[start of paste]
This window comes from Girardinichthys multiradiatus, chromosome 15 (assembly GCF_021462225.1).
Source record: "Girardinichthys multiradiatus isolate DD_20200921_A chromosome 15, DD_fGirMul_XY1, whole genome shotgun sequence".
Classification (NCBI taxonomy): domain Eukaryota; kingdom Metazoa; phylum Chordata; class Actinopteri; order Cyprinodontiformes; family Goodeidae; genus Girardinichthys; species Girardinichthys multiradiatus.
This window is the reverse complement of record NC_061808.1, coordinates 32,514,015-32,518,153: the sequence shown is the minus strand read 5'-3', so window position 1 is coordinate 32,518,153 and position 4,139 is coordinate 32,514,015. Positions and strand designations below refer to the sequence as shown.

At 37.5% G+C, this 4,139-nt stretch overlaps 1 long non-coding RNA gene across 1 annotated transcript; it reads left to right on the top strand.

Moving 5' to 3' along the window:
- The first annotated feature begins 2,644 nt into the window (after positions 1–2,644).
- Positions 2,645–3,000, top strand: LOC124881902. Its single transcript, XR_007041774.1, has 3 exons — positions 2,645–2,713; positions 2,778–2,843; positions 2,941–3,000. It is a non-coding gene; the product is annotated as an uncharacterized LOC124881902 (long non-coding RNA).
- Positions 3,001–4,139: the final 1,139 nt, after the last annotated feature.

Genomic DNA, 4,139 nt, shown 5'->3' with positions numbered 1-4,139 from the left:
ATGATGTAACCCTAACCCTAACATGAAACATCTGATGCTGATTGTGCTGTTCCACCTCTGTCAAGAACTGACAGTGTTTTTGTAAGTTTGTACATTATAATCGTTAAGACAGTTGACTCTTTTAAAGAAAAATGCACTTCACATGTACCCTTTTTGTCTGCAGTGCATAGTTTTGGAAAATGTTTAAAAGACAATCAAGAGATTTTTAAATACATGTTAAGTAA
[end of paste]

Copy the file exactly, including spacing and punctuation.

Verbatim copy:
This window comes from Girardinichthys multiradiatus, chromosome 15 (assembly GCF_021462225.1).
Source record: "Girardinichthys multiradiatus isolate DD_20200921_A chromosome 15, DD_fGirMul_XY1, whole genome shotgun sequence".
Classification (NCBI taxonomy): domain Eukaryota; kingdom Metazoa; phylum Chordata; class Actinopteri; order Cyprinodontiformes; family Goodeidae; genus Girardinichthys; species Girardinichthys multiradiatus.
This window is the reverse complement of record NC_061808.1, coordinates 32,514,015-32,518,153: the sequence shown is the minus strand read 5'-3', so window position 1 is coordinate 32,518,153 and position 4,139 is coordinate 32,514,015. Positions and strand designations below refer to the sequence as shown.

At 37.5% G+C, this 4,139-nt stretch overlaps 1 long non-coding RNA gene across 1 annotated transcript; it reads left to right on the top strand.

Moving 5' to 3' along the window:
- The first annotated feature begins 2,644 nt into the window (after positions 1–2,644).
- Positions 2,645–3,000, top strand: LOC124881902. Its single transcript, XR_007041774.1, has 3 exons — positions 2,645–2,713; positions 2,778–2,843; positions 2,941–3,000. It is a non-coding gene; the product is annotated as an uncharacterized LOC124881902 (long non-coding RNA).
- Positions 3,001–4,139: the final 1,139 nt, after the last annotated feature.

Genomic DNA, 4,139 nt, shown 5'->3' with positions numbered 1-4,139 from the left:
ATGATGTAACCCTAACCCTAACATGAAACATCTGATGCTGATTGTGCTGTTCCACCTCTGTCAAGAACTGACAGTGTTTTTGTAAGTTTGTACATTATAATCGTTAAGACAGTTGACTCTTTTAAAGAAAAATGCACTTCACATGTACCCTTTTTGTCTGCAGTGCATAGTTTTGGAAAATGTTTAAAAGACAATCAAGAGATTTTTAAATACATGTTAAGTAA